Over at Pharyngula, PZ pokes at the simulation hypothesis and finds it wanting.
I’ve never understood how it’s gotten so much traction, anyway. As PZ Says: “That is the wrong question. He asserts
The odds we’re in base reality is one in billions. Instead we should ask, “what simulated ass did you pull those odds out of?”, because he’s got no rational justification for that claim.”
The simulation hypothesis is fairly easily refuted by Rich Rosen’s observation: “anything is possible, but very few things actually happen.” The number of possible things that could happen, and won’t, is vastly larger than the number of possible things that could happen, and do. It’s silly to say “because future people might make near infinite numbers simulations, it’s vastly more likely that we are in a simulation” – there are vastly more non-simulation potential futures than there are simulation futures even if we grant that there will be simulation futures. So the argument “it’s likely we’re in a simulation” fails because the simulationist has chosen to ignore the vast number of non-simulation futures and cherry-picks the simulation futures, declaring a tiny subset of all of them “most likely.”
I’ve created (and deleted) about 30 vaults in “Fallout Shelter” yet no philosophers are worrying about the experiences of the dwellers in my games.* Fallout shelter has been downloaded 50 million times (supposedly) if a reasonable number of those players have created a reasonable number of vaults, there have been way more vault dwellers than there are humans on Earth! Thus, the probability is… still not that you’re in a vault. Because there is a vastly more likely probability, namely that the world is as it appears to be. It seems to me that the number of possible futures in which the universe is as it appears to be is vastly larger than the number of possible futures in which philosophers imagine they live in a software simulation. And that number of possible futures is, in turn, even larger than the number of possible futures in which the simulation hypothesis is taken seriously.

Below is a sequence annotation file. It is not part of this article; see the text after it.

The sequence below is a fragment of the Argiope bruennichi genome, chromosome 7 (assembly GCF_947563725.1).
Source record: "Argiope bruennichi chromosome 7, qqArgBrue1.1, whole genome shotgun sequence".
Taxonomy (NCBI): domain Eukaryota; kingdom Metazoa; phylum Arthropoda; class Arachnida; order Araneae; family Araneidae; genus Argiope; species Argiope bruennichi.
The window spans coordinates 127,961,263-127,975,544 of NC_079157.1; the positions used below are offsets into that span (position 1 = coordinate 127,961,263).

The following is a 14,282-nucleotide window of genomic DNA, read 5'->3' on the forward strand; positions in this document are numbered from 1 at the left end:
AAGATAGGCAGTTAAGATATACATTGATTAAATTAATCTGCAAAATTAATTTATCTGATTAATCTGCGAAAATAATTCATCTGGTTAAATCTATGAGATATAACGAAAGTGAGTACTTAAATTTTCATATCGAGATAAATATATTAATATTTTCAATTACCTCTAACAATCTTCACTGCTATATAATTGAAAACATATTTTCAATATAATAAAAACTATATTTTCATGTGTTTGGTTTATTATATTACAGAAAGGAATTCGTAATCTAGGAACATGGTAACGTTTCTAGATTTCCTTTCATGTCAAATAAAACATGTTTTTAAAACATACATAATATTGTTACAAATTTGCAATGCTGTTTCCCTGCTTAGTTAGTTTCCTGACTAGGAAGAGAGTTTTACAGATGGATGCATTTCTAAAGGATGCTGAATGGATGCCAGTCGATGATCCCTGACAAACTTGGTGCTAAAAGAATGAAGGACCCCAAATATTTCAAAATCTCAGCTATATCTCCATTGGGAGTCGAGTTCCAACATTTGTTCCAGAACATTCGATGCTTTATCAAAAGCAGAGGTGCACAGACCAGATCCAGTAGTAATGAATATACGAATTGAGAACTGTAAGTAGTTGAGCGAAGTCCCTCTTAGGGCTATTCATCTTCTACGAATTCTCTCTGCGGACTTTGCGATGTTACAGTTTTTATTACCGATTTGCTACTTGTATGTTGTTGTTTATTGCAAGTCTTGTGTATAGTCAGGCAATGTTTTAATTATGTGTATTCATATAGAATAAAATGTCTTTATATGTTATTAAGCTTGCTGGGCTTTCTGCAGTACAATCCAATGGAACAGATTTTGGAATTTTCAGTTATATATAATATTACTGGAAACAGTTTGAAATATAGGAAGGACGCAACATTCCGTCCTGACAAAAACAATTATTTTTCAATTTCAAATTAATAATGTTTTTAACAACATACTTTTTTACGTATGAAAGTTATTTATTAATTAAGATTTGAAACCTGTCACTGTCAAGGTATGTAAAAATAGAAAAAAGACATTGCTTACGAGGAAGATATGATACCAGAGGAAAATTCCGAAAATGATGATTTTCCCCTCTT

The simulation hypothesis is a simple mental hack that takes advantage of our natural inability to effectively imagine large numbers and confuses us by comparing numbers of potential futures to our imagined potential futures. We are limited by our imaginations when we try to imagination “potential futures of mankind” but it’s easy to imagine “simulation” and then treat “simulation” as an ‘implied space’ of infinite size. An implied space, in gaming, is when you create a region that’s an empty region until you look more closely at it: it’s a potential space, a potential future that only gets filled in when it needs to be there. Sort of like how Elite: Dangerous simulates the Milky Way galaxy – there’s no server sitting somewhere with all the maps to all the planets orbiting 300 billion stars – it’s all done with lookup tables into a hash code, and brought into the game’s reality as necessary. The simulationist points at the implied spaces of the simulations and compares their potential size against the actual size of actual reality, but they’re making a false equivalency.
I fact-checked my observation with a Real Mathematician(tm)** and he pointed out that probabalistic arguments are meaningless: any given instance of you is either in a simulation, or isn’t. Probabilities only describe the likely results of tests, which is interesting but doesn’t tell us anything about our current test.
One of the funny things about Fallout Shelter is the goofy smiles on the toons’ faces: they’re programmed to enjoy their lives! Here, my ‘A team’ goes up against a pack of deathclaws – it’s pickaxes and flamers against fangs, horns, and claws! The fun!
Walter Jon Williams: Implied Spaces
I’m tempted to argue that the simulation hypothesis would also argue that there’d be a majority of human experiences that were science-fiction or fantasy: I.e.: we’d be orcs in Lord Of The Rings MCVIII more often than we’d be conventional humans. Who would simulate anything as stupid as 2016? Or as irritating as Elon Musk?
The mathematician’s argument is similar to the weak anthropic principle as formulated by Carter: for us to be worrying about how life arose, we exist, and therefore life can arise. For us to be worrying about whether or not we’re in a simulation, maybe we’re the lucky “sims” that exist in the real world. There would be infinities of “sims” that didn’t worry about it at all because the programmer left that capability out.
(* I’m cruel to them, too: I occasionally send them out into the wasteland only armed with a butter knife. “Have fun!” Yahweh-style.)
(** A topologist who can tell the difference between a coffee mug and a donut because one holds coffee. I guess that makes him an experimentalist and not a pure theorist.)